Record labels hit by demise of music magazines
By Cortney Harding
NEW YORK (Billboard) - Harp magazine, which folded last month, is at least the third music magazine to cease publishing in 2008, joining alt-country title No Depression and indie rock mag Resonance in the dead pool.
For a certain section of the indie world focused on a more mature, college-educated demographic, the loss of Harp and No Depression hit especially hard.
"Those two outlets really spoke to our consumer," says John Biondolillo, general manager at Dave Matthews' ATO Records, which handles such critical darlings as singer/songwriters Patty Griffin and David Gray.
Josh Wittman, group marketing director at Redeye Distribution and Yep Roc Records, home of Dave Alvin and Billy Bragg, calls them "core publications for us, and it's very disappointing to see them go."
The closures of the two magazines might also reflect larger trends for indie labels promoting triple A and alt-country acts. "In the last 18 months, our focus has begun to shift away from print ads and towards online and TV advertising," Biondolillo says. Other labels have sought alternative print publications for advertising: Wittman says that Redeye and Yep Roc's full page ads will now appear in Filter magazine.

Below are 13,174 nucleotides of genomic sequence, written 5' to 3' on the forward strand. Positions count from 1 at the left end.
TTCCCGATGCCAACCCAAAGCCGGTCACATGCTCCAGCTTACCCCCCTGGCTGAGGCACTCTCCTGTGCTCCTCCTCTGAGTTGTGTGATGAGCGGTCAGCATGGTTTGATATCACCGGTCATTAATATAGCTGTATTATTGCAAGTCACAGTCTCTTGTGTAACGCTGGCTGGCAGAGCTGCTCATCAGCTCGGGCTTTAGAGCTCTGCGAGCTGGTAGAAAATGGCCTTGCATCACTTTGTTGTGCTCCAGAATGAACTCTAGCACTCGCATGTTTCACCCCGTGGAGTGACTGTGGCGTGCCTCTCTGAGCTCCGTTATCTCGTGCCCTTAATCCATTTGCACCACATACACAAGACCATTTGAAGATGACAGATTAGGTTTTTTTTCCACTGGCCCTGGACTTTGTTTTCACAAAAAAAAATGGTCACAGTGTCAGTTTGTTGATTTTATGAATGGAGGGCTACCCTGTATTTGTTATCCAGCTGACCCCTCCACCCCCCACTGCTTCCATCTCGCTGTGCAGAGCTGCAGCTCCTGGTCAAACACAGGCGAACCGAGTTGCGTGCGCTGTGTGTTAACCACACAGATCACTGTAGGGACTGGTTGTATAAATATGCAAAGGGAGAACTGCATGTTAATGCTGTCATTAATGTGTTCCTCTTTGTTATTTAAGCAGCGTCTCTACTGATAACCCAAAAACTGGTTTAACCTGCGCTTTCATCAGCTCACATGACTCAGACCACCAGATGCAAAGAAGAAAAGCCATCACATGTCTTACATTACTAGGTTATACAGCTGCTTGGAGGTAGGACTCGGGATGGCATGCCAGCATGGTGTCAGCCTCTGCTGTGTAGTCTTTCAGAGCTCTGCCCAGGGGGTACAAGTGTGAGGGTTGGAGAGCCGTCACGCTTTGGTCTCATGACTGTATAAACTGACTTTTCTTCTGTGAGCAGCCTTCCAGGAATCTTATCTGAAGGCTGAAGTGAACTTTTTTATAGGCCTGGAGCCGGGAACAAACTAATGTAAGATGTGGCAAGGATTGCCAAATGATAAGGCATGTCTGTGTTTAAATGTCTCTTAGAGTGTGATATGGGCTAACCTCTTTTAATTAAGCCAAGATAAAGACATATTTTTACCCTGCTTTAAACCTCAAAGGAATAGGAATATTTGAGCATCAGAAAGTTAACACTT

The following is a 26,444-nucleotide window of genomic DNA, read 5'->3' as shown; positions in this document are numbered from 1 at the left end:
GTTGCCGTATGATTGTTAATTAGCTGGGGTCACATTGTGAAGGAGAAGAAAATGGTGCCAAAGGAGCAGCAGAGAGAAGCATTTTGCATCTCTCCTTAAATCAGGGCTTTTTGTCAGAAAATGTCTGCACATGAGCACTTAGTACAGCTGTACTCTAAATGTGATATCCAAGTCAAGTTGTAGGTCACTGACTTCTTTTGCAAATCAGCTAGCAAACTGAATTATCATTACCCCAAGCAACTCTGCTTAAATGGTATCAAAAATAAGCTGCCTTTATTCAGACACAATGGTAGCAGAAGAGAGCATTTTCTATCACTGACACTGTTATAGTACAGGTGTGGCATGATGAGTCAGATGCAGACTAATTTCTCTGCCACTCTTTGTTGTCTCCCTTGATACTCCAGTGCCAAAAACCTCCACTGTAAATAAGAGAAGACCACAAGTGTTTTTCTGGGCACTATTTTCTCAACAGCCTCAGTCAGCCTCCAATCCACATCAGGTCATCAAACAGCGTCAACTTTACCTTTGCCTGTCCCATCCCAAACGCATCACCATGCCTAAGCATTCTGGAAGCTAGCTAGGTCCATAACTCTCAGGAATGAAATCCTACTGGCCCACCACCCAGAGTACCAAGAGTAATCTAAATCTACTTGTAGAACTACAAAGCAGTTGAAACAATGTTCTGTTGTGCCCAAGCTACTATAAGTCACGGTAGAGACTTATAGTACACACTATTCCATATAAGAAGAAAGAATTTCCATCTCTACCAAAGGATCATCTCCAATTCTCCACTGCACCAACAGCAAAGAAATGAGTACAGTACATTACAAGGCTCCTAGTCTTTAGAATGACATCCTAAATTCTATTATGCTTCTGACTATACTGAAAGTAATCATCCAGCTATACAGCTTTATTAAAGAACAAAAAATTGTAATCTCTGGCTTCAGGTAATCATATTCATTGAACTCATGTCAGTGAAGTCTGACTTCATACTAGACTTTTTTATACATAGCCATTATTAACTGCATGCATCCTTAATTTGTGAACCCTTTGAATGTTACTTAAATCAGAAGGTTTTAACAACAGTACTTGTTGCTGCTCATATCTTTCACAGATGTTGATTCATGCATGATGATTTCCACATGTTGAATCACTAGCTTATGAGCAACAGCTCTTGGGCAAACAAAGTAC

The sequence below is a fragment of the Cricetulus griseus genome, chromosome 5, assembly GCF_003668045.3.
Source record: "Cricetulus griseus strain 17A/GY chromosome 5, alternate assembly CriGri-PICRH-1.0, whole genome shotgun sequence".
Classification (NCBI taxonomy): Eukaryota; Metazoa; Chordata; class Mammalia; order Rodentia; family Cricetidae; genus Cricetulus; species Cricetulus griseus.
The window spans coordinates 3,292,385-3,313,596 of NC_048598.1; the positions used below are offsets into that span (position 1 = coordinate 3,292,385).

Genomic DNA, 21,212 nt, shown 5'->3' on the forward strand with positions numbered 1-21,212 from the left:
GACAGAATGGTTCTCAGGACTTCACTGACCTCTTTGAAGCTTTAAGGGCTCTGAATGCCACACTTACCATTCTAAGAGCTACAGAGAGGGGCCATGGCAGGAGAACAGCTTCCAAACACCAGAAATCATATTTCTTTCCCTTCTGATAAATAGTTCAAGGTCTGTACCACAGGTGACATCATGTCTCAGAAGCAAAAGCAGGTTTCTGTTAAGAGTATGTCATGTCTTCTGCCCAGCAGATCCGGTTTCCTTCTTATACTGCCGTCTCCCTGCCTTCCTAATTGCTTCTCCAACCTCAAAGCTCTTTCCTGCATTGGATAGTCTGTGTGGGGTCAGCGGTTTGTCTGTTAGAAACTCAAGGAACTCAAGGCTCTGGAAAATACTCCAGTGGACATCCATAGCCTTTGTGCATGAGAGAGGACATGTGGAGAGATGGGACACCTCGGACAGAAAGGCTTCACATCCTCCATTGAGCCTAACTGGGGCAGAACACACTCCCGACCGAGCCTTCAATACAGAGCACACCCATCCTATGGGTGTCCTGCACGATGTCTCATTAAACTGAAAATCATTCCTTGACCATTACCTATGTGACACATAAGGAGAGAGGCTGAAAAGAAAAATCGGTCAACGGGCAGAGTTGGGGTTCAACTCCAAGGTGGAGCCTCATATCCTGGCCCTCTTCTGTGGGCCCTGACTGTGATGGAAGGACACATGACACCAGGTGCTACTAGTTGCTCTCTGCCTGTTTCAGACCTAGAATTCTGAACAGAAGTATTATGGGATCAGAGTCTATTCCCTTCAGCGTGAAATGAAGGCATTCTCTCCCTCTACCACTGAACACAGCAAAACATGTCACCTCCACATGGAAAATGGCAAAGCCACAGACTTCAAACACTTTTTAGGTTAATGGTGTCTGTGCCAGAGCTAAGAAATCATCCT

Still, some are taking this opportunity to question the value of print ads in general. Sean Hoess, co-founder of Velour Recordings, home of such artists as Kaki King and Sonya Kitchell, says, "When you look at the cost of print ads versus the cost of online ads, it's doubtful whether buying print ads will continue to make sense for indies. And with these two magazines folding, I'm pretty sure I'm not the only one coming to this conclusion."
Many labels are taking their ad dollars to the Web. New West Records co-founder/president Cameron Strang says that in the past five years, "the Internet has become much more important for us. We now have staff members dedicated to growing our online presence, and the social networking sites and blogs are a big part of our outreach strategy." New West's acts include John Hiatt and Steve Earle.
Velour's Hoess says that his label also has an intensive online strategy, but that there are limits to the power of the Web for labels of his ilk. "We have the viral tools, the blog ads, all the online stuff," he says, "but there is no magic bullet. We have a very literate audience and they are not as zeroed in on the blog buzz as other crowds are." Continued...